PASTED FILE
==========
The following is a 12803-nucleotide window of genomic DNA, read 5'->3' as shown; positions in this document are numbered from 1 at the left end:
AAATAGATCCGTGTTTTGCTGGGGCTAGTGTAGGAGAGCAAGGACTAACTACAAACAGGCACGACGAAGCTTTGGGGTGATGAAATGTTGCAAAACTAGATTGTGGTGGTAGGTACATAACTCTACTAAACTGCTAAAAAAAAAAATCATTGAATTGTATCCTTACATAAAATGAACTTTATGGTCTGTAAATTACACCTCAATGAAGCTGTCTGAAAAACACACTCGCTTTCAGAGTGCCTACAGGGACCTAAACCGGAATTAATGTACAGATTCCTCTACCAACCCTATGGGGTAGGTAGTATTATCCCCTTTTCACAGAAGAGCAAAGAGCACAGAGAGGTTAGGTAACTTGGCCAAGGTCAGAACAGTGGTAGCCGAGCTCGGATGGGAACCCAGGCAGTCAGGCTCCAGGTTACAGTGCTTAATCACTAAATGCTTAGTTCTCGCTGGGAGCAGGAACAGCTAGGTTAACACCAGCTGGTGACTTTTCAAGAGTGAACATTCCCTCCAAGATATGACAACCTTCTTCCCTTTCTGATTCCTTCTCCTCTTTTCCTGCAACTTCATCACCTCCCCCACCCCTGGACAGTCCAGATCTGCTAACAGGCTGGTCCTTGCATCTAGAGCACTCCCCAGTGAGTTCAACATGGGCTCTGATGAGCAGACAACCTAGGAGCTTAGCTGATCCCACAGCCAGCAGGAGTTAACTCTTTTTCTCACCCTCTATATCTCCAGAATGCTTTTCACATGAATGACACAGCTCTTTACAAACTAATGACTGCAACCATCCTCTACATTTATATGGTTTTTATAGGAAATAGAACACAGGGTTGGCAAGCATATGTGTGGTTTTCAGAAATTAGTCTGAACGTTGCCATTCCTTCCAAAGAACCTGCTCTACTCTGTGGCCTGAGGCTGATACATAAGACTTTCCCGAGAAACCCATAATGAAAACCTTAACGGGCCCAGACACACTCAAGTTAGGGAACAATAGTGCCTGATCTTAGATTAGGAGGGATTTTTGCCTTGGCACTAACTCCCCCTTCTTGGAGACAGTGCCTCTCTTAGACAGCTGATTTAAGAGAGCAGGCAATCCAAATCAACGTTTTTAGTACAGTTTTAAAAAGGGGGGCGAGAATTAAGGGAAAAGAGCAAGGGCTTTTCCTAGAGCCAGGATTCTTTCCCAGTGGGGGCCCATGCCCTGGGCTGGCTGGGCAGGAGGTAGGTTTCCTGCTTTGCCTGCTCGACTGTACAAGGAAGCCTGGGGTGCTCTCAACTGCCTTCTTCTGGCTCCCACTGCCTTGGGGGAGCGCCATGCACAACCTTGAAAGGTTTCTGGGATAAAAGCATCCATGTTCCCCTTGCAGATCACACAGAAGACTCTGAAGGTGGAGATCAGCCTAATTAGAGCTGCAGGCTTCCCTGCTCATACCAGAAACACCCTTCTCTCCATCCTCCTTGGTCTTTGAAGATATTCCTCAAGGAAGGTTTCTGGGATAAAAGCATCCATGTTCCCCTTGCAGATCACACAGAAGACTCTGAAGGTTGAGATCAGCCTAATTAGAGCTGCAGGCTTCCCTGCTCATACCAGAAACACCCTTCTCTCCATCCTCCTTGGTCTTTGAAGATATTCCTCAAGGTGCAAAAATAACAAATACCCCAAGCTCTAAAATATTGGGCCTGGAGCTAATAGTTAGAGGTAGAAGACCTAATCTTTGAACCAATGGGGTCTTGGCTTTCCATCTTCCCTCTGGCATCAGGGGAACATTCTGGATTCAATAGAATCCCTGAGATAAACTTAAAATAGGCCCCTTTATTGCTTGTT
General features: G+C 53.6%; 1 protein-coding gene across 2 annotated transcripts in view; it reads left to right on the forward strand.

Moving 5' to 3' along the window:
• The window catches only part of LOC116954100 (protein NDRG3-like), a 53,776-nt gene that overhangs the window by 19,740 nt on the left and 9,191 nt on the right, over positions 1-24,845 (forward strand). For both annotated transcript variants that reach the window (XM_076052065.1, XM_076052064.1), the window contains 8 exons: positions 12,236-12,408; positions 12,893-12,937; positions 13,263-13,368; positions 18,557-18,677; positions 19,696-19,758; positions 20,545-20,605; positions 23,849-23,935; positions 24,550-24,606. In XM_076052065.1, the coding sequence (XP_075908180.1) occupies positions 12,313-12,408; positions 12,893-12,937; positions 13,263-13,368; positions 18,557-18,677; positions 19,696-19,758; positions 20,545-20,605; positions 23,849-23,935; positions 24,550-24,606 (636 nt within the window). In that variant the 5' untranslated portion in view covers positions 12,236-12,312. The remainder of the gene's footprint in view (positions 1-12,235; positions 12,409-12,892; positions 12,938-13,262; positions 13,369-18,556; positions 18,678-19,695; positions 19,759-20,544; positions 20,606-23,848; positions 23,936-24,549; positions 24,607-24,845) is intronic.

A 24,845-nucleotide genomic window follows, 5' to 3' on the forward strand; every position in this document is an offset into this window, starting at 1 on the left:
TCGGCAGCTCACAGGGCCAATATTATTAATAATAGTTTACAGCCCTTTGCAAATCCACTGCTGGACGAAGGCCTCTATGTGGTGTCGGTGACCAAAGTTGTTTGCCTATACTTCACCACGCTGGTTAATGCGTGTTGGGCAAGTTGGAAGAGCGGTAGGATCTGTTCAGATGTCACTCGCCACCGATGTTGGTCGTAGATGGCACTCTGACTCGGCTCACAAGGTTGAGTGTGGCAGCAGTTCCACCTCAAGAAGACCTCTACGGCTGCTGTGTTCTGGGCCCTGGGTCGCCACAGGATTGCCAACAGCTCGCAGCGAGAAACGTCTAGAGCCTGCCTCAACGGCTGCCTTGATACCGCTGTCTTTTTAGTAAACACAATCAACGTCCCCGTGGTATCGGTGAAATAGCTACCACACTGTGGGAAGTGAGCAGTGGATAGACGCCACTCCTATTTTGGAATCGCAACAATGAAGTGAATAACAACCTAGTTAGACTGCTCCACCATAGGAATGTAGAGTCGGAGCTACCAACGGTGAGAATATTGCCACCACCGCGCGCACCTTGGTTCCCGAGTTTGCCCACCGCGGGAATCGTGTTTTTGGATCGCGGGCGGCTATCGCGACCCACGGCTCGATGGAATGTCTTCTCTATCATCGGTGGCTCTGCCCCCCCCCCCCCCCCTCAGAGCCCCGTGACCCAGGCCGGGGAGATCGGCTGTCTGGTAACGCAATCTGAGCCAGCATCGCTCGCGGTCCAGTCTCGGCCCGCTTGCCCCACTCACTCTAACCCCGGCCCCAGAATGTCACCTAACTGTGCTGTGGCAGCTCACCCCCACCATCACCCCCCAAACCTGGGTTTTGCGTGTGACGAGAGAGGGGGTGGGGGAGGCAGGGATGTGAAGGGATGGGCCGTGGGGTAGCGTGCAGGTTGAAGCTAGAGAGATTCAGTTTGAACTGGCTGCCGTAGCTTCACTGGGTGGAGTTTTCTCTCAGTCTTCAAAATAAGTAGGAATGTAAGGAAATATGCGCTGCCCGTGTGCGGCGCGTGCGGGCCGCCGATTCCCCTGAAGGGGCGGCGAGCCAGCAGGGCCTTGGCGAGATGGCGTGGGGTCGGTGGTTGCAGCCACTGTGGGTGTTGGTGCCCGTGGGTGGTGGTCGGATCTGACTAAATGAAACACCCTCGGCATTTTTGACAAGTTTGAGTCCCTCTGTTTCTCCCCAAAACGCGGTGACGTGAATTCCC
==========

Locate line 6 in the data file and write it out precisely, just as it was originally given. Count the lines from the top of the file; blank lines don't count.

A 24,845-nucleotide genomic window follows, 5' to 3' on the forward strand; every position in this document is an offset into this window, starting at 1 on the left: